Dangers of Online Self-Diagnosis

Fact-checked with HomeInsurance.com

It wasn’t that long ago that whenever people felt ill, experienced unusual symptoms, or noticed physical or mental abnormalities, they used their health insurance to visit the local doctor’s office. With the rise of the Internet, websites, social media, and blogging, however, more and more people have been consulting their computers for medical advice and self-diagnoses instead of their doctors.

According to the Pew Research Center, 59% of U.S. adults say they use the Internet to research and gather health information. Approximately 35% of those adults end up using the information they find to diagnose themselves. This new wave of so-called self-diagnosers has inspired a new phenomenon: cyberchondria, in which people have become obsessed and overwhelmingly concerned with identifying their own illness and maladies.

While self-diagnosing may seem like a relatively harmless practice, putting too much faith in the medical wisdom of a computer instead of hospitals and health insurance companies can end up putting your emotional and physical well-being in jeopardy, according to Psychology Today. What’s more, Health magazine reports that most people who use the Internet to diagnose themselves end up misdiagnosing their symptoms and illnesses.

What Does This All Mean?

For years, uninsured and poorly-insured individuals have avoided seeking medical help to avoid spending money they don’t have; however, with the recently-passed Affordable Health Care Act, health insurance will be reformed over the next few years to be more reasonably priced and attainable. With this new law, insurance companies will be held to higher standards, making their policies more affordable and reasonable for small business owners, young adults, and individuals with pre-existing conditions.

Programs like Medicaid, Medicare, Children’s Health Insurance Program (CHIP), COBRA, and private policies will still be offered in the years to come; though their procedures may revise and evolve. So with all these health insurance programs available at their fingertips, why are individuals using their computers instead of their doctors?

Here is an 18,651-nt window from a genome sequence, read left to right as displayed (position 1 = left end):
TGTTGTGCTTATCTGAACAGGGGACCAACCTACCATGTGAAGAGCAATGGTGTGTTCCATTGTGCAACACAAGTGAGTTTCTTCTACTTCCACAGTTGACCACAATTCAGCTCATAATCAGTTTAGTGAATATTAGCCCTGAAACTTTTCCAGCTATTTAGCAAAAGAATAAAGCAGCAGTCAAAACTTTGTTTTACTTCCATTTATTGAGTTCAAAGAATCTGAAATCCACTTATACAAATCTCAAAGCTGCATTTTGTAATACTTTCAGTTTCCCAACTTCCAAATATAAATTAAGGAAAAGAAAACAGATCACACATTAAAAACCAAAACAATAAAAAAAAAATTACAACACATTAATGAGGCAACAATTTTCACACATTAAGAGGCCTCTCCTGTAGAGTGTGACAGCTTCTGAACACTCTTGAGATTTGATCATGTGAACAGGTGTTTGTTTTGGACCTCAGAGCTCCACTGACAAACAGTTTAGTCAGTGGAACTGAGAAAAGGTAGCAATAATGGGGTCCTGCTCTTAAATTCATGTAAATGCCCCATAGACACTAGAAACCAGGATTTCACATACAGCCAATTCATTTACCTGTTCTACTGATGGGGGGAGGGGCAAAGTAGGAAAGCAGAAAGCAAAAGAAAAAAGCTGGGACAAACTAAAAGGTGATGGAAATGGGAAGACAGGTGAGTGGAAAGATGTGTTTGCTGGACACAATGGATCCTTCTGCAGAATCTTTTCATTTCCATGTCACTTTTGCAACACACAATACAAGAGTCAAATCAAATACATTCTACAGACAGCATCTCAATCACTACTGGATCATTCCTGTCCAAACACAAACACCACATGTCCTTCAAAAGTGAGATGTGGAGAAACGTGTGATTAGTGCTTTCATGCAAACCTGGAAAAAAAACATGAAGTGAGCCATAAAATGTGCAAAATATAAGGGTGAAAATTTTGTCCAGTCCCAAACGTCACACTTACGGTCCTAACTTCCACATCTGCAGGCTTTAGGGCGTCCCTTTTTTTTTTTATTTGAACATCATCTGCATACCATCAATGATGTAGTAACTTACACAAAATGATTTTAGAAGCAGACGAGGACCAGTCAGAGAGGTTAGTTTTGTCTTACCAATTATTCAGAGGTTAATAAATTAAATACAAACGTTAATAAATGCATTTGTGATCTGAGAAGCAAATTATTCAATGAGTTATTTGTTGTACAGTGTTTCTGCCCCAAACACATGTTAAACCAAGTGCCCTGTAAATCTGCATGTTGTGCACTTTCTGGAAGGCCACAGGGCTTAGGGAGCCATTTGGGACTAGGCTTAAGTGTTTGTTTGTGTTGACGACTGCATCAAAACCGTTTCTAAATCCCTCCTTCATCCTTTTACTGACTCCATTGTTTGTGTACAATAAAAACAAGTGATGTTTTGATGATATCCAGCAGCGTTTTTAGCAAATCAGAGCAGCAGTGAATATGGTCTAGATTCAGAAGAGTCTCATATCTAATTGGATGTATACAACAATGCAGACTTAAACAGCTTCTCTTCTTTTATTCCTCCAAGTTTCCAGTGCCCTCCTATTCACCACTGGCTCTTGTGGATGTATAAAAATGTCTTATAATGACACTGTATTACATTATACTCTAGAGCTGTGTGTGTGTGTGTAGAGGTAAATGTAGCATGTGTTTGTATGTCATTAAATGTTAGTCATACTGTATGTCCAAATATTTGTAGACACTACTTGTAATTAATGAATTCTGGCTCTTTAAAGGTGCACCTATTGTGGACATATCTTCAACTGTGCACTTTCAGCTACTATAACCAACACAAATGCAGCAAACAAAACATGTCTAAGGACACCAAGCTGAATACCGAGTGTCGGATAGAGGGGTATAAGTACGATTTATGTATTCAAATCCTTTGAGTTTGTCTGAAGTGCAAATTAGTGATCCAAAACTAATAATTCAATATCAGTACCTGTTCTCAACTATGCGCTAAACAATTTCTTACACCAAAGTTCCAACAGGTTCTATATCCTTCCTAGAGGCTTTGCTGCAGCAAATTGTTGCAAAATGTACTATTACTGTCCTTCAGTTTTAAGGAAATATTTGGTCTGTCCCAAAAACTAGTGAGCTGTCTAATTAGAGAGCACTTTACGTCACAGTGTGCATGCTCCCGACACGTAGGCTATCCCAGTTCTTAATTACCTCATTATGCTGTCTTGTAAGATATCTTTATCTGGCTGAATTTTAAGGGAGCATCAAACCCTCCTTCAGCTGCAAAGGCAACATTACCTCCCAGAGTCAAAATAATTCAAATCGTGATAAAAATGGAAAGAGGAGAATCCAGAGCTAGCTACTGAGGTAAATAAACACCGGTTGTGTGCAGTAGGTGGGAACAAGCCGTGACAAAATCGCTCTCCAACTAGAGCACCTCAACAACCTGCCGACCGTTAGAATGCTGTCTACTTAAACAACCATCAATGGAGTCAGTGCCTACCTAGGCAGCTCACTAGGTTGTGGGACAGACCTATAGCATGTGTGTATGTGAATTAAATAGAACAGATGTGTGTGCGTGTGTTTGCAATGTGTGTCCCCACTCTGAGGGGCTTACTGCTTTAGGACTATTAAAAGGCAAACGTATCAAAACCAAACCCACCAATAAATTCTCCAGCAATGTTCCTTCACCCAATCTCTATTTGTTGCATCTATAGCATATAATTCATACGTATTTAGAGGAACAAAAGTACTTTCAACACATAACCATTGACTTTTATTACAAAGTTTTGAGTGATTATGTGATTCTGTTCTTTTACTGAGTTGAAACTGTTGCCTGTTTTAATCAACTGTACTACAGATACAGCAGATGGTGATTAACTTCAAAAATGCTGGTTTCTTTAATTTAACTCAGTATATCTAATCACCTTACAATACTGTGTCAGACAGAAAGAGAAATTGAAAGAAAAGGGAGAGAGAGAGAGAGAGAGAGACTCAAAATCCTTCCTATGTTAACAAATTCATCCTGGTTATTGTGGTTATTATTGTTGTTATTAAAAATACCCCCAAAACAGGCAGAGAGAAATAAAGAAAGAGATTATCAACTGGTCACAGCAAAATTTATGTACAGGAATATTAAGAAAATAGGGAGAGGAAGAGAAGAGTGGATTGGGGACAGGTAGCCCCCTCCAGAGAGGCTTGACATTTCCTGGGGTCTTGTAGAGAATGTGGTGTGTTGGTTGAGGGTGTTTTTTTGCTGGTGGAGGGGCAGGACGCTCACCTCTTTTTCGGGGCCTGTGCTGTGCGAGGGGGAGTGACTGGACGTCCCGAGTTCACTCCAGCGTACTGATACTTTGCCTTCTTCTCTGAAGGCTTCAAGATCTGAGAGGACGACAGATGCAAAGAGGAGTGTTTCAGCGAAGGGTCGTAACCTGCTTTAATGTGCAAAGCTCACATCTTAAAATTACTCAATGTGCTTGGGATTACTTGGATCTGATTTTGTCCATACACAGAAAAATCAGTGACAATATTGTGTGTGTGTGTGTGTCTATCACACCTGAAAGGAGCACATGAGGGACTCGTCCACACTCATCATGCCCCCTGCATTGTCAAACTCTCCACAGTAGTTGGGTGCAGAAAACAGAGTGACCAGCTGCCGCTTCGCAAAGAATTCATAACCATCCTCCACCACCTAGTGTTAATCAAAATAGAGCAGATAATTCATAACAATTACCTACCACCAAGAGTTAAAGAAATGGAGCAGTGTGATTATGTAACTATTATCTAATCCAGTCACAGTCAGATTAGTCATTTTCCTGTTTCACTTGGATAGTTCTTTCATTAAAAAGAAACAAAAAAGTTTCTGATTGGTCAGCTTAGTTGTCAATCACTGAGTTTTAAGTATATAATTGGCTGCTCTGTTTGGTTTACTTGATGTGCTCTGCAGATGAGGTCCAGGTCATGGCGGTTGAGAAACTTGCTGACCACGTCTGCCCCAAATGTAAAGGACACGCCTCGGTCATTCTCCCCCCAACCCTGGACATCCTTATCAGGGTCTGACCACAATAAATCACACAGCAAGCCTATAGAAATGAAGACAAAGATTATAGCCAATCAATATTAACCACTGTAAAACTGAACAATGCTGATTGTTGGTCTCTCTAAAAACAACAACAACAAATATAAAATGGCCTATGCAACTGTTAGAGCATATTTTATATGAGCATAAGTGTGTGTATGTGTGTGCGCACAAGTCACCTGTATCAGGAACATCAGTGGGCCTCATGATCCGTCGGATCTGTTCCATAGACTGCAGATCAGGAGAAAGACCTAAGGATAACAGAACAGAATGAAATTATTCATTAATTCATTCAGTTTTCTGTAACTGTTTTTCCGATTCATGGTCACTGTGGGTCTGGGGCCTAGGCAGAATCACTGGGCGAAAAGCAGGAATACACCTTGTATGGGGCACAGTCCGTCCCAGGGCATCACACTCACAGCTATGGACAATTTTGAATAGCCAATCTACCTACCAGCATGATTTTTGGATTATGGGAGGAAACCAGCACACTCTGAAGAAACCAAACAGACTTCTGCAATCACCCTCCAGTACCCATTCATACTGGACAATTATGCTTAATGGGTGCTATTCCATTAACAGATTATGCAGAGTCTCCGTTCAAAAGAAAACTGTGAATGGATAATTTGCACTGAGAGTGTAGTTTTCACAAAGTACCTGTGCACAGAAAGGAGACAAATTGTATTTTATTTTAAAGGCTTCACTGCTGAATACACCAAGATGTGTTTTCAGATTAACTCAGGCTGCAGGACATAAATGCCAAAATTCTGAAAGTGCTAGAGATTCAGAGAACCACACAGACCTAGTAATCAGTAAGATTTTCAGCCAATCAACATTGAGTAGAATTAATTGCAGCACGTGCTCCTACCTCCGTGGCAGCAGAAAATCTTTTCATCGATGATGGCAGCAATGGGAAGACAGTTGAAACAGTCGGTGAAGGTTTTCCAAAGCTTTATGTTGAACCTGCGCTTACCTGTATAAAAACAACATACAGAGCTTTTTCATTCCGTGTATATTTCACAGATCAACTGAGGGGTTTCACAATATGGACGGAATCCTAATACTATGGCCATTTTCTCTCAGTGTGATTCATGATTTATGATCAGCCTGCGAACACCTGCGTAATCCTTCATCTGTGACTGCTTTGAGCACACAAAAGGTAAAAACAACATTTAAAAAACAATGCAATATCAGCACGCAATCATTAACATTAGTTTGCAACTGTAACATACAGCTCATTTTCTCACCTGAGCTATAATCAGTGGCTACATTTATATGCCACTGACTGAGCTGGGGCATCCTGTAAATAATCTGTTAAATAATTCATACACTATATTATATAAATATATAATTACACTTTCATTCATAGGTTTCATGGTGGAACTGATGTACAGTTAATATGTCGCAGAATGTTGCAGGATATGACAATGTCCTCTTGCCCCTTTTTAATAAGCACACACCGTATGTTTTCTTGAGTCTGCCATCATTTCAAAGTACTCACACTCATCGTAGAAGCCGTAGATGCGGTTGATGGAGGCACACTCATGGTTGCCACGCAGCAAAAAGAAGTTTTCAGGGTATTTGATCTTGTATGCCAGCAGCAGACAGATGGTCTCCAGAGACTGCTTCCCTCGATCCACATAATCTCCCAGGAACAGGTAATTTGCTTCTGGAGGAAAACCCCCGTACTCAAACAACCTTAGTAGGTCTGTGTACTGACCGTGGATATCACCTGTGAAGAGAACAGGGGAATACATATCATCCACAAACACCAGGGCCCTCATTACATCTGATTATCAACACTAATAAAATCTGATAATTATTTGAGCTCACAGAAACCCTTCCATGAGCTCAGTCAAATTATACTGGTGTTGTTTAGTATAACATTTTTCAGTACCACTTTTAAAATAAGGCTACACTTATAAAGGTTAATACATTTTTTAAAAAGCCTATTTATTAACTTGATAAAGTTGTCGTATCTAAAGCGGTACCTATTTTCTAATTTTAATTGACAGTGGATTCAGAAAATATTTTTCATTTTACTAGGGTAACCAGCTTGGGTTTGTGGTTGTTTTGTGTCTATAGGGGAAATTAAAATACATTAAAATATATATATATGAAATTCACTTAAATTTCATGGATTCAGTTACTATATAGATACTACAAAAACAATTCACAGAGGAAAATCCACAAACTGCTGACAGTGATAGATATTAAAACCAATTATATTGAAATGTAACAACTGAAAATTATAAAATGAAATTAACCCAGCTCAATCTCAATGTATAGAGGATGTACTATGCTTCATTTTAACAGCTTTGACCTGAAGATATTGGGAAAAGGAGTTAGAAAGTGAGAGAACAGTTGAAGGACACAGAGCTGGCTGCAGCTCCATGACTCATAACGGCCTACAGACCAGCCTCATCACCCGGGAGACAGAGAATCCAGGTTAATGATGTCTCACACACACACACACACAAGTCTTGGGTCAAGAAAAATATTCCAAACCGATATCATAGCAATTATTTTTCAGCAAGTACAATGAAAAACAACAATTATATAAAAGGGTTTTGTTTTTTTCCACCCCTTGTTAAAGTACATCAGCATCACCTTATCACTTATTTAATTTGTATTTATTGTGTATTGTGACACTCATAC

According to Forbes, more and more people are developing a relatively new addiction called Internet-Use Disorder, in which people have a preoccupation with the Internet for social interaction at the expense of both friends and professionals, including hospitals and health insurance entities.

Using the computer to diagnose oneself puts people in danger of overlooking serious illnesses, thinking there is more wrong with them than there really is, utilizing untrustworthy, biased medical websites and blogs, and undermining the authorities and roles of doctors, hospitals, and second opinions. Groups that are more likely to turn to the Internet instead of medical professionals include women, those who earn more than $75,000 a year, young adults, Caucasians, and those who have college or advanced degrees.

In an attempt to receive a free diagnosis and avoid alarming news, many have chosen not to use their health insurance. Not only is this practice unnecessary, especially with the passage of the Affordable Health Care Act, it can cause you to harm yourself emotionally and physically, through overlooking serious illnesses, using ineffective home remedies, and stressing over illnesses that don’t even exist.

If you notice abnormalities or feel under the weather, it’s best to use your insurance and book an appointment with doctors or visit a walk-in clinic to determine what’s going on. Computers are wonderful inventions, but just remember: they haven’t attended medical school.

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